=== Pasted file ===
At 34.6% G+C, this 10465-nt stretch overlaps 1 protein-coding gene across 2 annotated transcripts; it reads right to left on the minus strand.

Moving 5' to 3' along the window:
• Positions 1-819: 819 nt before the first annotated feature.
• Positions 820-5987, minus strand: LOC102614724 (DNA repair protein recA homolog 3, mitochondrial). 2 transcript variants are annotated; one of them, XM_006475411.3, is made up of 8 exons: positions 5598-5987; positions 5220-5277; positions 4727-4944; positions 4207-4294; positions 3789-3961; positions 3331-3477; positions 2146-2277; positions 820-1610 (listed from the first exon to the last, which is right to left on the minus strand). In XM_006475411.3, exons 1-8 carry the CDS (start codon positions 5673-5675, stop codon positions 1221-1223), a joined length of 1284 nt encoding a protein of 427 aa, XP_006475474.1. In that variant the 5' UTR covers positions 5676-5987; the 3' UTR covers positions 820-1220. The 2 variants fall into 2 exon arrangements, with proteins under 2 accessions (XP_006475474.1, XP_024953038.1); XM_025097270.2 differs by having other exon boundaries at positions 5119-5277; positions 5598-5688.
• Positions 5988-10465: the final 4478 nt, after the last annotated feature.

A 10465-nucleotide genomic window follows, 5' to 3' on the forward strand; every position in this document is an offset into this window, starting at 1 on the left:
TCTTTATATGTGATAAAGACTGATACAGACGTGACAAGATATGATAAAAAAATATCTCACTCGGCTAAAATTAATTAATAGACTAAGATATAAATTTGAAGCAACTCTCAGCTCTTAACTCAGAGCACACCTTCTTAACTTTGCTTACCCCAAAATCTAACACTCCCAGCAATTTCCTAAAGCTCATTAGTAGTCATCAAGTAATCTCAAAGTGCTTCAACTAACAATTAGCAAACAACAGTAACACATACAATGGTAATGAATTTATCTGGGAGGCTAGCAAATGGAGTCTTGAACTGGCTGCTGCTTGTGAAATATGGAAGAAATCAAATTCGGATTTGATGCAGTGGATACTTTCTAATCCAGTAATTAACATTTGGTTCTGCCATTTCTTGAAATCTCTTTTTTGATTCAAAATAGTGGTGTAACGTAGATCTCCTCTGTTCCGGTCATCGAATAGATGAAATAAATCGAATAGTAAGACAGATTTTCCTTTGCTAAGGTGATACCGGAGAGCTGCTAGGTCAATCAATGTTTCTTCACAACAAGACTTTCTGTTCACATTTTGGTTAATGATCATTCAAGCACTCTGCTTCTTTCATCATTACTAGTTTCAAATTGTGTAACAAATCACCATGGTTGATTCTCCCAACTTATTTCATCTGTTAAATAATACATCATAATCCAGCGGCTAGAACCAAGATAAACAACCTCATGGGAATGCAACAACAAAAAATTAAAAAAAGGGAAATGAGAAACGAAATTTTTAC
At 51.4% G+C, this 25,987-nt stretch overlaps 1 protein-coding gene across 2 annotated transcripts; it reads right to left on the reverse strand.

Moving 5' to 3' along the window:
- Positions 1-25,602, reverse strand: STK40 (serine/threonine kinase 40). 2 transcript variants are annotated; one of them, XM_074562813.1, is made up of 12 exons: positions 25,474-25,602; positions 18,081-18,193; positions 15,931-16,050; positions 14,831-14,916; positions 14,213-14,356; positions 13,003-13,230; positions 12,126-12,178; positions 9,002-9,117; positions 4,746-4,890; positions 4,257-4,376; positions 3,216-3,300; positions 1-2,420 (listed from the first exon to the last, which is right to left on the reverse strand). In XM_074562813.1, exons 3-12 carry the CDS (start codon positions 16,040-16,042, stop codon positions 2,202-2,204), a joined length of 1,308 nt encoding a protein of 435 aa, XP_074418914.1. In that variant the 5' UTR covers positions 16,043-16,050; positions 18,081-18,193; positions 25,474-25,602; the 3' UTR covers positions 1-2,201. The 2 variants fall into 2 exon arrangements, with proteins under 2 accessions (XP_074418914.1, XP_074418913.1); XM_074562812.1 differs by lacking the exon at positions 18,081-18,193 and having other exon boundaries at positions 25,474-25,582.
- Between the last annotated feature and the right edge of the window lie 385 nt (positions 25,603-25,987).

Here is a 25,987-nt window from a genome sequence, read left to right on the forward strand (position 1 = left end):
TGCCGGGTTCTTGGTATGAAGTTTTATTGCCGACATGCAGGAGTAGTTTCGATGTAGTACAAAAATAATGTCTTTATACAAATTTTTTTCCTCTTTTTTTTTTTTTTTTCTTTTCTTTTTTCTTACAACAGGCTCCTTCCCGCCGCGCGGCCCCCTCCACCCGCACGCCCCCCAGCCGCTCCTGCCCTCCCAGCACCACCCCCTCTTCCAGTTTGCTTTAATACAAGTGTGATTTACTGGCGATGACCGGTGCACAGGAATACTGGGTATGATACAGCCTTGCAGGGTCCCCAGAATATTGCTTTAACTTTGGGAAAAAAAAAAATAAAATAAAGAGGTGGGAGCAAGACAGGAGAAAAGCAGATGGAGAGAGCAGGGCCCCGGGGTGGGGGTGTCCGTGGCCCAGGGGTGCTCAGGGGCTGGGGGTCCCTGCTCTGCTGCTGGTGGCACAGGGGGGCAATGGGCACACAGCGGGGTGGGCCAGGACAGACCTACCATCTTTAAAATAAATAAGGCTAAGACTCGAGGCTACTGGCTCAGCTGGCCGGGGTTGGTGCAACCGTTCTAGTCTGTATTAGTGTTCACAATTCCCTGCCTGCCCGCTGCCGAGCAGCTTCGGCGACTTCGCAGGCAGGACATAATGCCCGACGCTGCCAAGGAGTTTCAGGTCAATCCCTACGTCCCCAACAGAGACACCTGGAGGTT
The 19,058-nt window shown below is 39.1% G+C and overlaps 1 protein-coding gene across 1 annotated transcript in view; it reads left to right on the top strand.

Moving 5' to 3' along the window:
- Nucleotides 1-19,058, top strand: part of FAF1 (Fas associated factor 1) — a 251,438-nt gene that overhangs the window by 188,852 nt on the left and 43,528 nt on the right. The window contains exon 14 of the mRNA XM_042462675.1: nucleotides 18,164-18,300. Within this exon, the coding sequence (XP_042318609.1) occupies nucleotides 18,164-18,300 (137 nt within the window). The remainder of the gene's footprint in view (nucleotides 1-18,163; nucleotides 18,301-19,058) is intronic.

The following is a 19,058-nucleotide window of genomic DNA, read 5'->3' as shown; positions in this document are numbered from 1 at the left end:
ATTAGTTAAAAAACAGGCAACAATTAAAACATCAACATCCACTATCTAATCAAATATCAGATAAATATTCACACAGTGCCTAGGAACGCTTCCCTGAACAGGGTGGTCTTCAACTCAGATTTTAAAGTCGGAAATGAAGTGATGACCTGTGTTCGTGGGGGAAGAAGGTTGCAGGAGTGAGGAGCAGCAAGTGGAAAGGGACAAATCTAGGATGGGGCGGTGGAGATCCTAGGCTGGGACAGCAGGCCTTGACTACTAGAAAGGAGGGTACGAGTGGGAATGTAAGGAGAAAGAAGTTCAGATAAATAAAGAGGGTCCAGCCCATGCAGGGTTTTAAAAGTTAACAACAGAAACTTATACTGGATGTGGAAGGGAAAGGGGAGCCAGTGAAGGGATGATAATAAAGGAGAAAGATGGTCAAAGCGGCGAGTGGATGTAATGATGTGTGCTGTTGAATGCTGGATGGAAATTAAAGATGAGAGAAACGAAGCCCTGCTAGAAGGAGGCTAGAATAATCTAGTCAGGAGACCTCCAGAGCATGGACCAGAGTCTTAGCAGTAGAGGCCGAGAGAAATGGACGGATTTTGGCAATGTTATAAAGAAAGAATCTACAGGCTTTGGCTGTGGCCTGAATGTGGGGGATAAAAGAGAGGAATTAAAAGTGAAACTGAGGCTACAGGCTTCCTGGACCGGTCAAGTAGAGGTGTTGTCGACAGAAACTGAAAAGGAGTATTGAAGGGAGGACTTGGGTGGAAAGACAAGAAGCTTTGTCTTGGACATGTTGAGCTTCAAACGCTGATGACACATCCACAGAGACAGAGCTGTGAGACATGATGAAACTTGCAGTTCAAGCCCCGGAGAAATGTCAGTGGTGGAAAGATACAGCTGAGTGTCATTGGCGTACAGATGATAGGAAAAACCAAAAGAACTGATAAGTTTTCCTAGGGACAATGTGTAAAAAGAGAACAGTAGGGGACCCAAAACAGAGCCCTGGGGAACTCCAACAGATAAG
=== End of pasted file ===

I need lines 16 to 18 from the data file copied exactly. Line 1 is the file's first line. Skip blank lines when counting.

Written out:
- Nucleotides 1-19,058, top strand: part of FAF1 (Fas associated factor 1) — a 251,438-nt gene that overhangs the window by 188,852 nt on the left and 43,528 nt on the right. The window contains exon 14 of the mRNA XM_042462675.1: nucleotides 18,164-18,300. Within this exon, the coding sequence (XP_042318609.1) occupies nucleotides 18,164-18,300 (137 nt within the window). The remainder of the gene's footprint in view (nucleotides 1-18,163; nucleotides 18,301-19,058) is intronic.

The following is a 19,058-nucleotide window of genomic DNA, read 5'->3' as shown; positions in this document are numbered from 1 at the left end:
ATTAGTTAAAAAACAGGCAACAATTAAAACATCAACATCCACTATCTAATCAAATATCAGATAAATATTCACACAGTGCCTAGGAACGCTTCCCTGAACAGGGTGGTCTTCAACTCAGATTTTAAAGTCGGAAATGAAGTGATGACCTGTGTTCGTGGGGGAAGAAGGTTGCAGGAGTGAGGAGCAGCAAGTGGAAAGGGACAAATCTAGGATGGGGCGGTGGAGATCCTAGGCTGGGACAGCAGGCCTTGACTACTAGAAAGGAGGGTACGAGTGGGAATGTAAGGAGAAAGAAGTTCAGATAAATAAAGAGGGTCCAGCCCATGCAGGGTTTTAAAAGTTAACAACAGAAACTTATACTGGATGTGGAAGGGAAAGGGGAGCCAGTGAAGGGATGATAATAAAGGAGAAAGATGGTCAAAGCGGCGAGTGGATGTAATGATGTGTGCTGTTGAATGCTGGATGGAAATTAAAGATGAGAGAAACGAAGCCCTGCTAGAAGGAGGCTAGAATAATCTAGTCAGGAGACCTCCAGAGCATGGACCAGAGTCTTAGCAGTAGAGGCCGAGAGAAATGGACGGATTTTGGCAATGTTATAAAGAAAGAATCTACAGGCTTTGGCTGTGGCCTGAATGTGGGGGATAAAAGAGAGGAATTAAAAGTGAAACTGAGGCTACAGGCTTCCTGGACCGGTCAAGTAGAGGTGTTGTCGACAGAAACTGAAAAGGAGTATTGAAGGGAGGACTTGGGTGGAAAGACAAGAAGCTTTGTCTTGGACATGTTGAGCTTCAAACGCTGATGACACATCCACAGAGACAGAGCTGTGAGACATGATGAAACTTGCAGTTCAAGCCCCGGAGAAATGTCAGTGGTGGAAAGATACAGCTGAGTGTCATTGGCGTACAGATGATAGGAAAAACCAAAAGAACTGATAAGTTTTCCTAGGGACAATGTGTAAAAAGAGAACAGTAGGGGACCCAAAACAGAGCCCTGGGGAACTCCAACAGATAAG